Speech recognition: finally functional?

Speech recognition software is designed to ease PC use for users who find traditional keyboard input difficult, and recently it was used by US intelligence agencies to translate foreign language news networks into English in real-time. But in the home, can your PC and the current speech software live up to the hands-free hype? In this tutorial we investigate speech dictation and recognition, and how to really get up and speaking, so you can see if it is time to talk the talk.

Microsoft has included speech recog­nition functionality in its Tablet PC edition of Windows XP and to a lesser extent in its Office XP software (in Word 2002 go to Tools-Speech). There are also stand-alone speech recognition packages available, most notably IBM’s ViaVoice (www.ibm.com/au) which starts at $137.50. Dragon Naturally Speaking 7 (www.scansoft.com) has a few different versions which start at $99.95 (for the Essentials version). Dragon’s Naturally Speaking ‘Preferred’ version ($399.95), which is bundled with a microphone headset, was used for testing in this article.

Getting started

The Custom Installation allows you to choose the optional tutorial files and, more importantly, choose your English pronunciation/spelling pack type. American, British, Australian, Indian and South East Asian versions of English are available for selection.

Now you need to enable the microphone and speaker settings, so you can speak and hear what you are dictating. Double-click on the speaker (volume) icon in your taskbar — if you can’t see it, go to Control Panel-Sound and Audio Device Properties and tick the Place volume icon on the taskbar option. From the volume controls, pull down the Options menu, select Properties and make sure Microphone is selected — you may have to select the Recording radial dial to view this on some machines. Now click OK and ensure that the Microphone volume control is not set to mute, and that it is set relatively low. This will stop you from creating feedback — which may completely scare you, as well as potentially harm your speakers — when you follow the supplied instructions to plug in the headset.

You’ll also need to choose whether to send audio to your headset or your desktop speakers. If you decide to use the headset speaker, don’t forget to turn your PC’s speakers down or off before unplugging them (to protect against damage) and to turn down the Wave volume slider. Learning to speak

Continue through the new user wizard. This steps you through microphone testing and basic ‘training’ of the software to recognise your voice’s inflections. Follow the arrow prompt to start reading aloud and do so in a clear, deliberate but natural manner (think news anchor style!). Words will become grey when the software recognises them. To take a break, click the Pause button.

TIP: if you have a high resolution monitor setting with small fonts, you may wish to lower the setting to make the reading of training passages easier on the eyes. Also, you’ll be doing a lot of speaking, so have a drink handy! General training takes about 15 minutes.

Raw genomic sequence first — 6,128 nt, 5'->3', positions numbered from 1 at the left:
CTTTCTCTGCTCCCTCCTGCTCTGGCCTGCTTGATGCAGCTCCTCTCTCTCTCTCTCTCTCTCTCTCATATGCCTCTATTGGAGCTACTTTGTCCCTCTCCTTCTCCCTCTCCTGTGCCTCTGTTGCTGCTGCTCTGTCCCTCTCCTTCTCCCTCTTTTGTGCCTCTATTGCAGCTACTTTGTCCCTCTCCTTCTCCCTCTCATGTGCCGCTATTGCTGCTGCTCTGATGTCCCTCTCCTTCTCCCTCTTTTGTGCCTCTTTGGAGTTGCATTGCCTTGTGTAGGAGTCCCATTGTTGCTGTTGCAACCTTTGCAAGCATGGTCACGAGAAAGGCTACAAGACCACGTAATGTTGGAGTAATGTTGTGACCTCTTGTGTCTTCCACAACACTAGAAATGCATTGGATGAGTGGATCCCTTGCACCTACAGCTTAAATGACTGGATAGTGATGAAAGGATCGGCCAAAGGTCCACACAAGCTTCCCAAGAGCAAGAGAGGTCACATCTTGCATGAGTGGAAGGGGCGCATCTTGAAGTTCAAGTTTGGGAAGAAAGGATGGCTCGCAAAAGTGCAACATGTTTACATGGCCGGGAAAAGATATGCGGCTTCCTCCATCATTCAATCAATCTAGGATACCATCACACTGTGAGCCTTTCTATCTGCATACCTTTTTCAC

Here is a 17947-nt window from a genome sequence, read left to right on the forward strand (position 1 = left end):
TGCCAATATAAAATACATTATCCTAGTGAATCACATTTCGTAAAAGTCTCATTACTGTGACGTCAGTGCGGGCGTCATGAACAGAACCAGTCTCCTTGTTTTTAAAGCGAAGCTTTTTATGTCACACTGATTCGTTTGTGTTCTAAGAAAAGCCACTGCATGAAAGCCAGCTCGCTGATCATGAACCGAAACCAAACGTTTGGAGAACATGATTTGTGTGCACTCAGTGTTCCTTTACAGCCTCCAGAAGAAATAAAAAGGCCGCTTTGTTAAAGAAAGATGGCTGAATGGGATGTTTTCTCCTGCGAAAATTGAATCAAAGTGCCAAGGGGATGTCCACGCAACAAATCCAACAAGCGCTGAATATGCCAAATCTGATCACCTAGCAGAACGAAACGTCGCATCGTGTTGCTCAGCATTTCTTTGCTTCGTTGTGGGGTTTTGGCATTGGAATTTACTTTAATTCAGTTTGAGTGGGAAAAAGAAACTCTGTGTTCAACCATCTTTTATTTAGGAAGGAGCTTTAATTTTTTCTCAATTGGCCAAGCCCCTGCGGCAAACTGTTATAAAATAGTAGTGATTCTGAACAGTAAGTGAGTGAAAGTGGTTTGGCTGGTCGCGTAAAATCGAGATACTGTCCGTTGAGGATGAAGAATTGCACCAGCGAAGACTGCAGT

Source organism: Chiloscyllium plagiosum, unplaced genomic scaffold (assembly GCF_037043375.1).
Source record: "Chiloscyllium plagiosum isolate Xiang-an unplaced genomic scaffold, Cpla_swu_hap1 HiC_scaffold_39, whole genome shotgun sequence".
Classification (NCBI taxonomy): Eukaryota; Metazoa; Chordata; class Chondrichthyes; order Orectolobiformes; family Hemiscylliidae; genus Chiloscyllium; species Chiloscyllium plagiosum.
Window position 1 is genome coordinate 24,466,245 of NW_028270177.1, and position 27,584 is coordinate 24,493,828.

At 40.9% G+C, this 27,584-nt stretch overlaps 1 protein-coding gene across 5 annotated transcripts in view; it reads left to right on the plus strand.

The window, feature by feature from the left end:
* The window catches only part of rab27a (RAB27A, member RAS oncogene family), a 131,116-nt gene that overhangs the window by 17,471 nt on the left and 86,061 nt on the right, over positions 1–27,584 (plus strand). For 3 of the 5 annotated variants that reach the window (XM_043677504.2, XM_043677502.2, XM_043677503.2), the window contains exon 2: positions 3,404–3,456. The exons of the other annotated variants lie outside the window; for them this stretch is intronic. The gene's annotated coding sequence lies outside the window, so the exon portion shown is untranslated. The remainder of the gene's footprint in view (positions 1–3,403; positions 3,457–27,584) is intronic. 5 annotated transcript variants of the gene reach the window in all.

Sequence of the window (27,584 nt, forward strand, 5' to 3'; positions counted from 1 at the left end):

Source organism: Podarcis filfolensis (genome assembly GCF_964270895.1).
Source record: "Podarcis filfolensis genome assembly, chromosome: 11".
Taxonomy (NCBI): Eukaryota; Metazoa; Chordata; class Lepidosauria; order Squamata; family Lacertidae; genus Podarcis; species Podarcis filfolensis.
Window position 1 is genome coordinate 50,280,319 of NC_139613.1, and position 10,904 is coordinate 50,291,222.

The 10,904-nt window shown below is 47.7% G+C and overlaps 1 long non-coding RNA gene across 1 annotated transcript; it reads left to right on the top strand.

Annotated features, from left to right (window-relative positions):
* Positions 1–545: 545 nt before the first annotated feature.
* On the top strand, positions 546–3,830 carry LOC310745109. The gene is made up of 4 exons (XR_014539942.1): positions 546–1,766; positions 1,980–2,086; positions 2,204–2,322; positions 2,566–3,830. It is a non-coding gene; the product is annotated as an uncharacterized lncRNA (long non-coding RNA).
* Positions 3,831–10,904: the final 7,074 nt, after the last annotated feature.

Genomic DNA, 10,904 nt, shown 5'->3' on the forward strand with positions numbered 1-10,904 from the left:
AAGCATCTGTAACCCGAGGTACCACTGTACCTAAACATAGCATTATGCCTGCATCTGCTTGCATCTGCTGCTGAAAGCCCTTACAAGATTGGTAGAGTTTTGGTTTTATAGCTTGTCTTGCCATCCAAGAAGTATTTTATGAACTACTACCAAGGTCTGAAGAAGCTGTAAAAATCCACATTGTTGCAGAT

The Dragon Bar

The main interface of the program includes the Tools menu where the Accuracy Centre is located. This is a central location for many tools to help you to improve accuracy, and includes over 15 additional training scripts. The additional scripts take about 10 to 15 minutes each to perform, and are recommended to improved the overall experience, even though the initial recognition script provides a high degree of success, most of the time.

The ‘Command browser’ and ‘Add new command’ are also located under the Tools menu. Commands are special voice prompts that the software will recognise and perform as a task upon registering them. A quick reference card is included in the box listing common commands used for the navigation, formatting and punctuation. These can also be looked up in the Command browser. Note: if you state/read commands too slowly, they will be interpreted as dictated text and not a command.

To start dictating, click the microphone icon at the left of the Dragon Bar to turn the microphone on (or use the numeric pad plus key to toggle it on/off). Then open a new document in your desired application — Outlook, MS Word, even ICQ and other IMs are available — and commence dictation. As you dictate, it takes a few moments for the text to appear but you can read what’s being interpreted in the small yellow box on screen.

TIP: select Transcribe Recording from the Sound menu to open a WAV file and have the speech component turned to text.

It seems that speech recognition now has many feasible and productive applications. As accuracy increases and the ability grows to control and navigate Windows using speech commands, the future of speech recognition software looks brighter. n

System requirements

Speech recognition software no longer needs the latest PC to run effectively, although it will help! The minimum recommended system for NaturallySpeaking 7 is a 500MHz PIII processor, 128MB of RAM, 300MB hard disk space and a good sound card (and most are these days) capable of recording. Hardware aside, you’ll need a quiet environment and an hour or so set aside.

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Danny Allen

PC World
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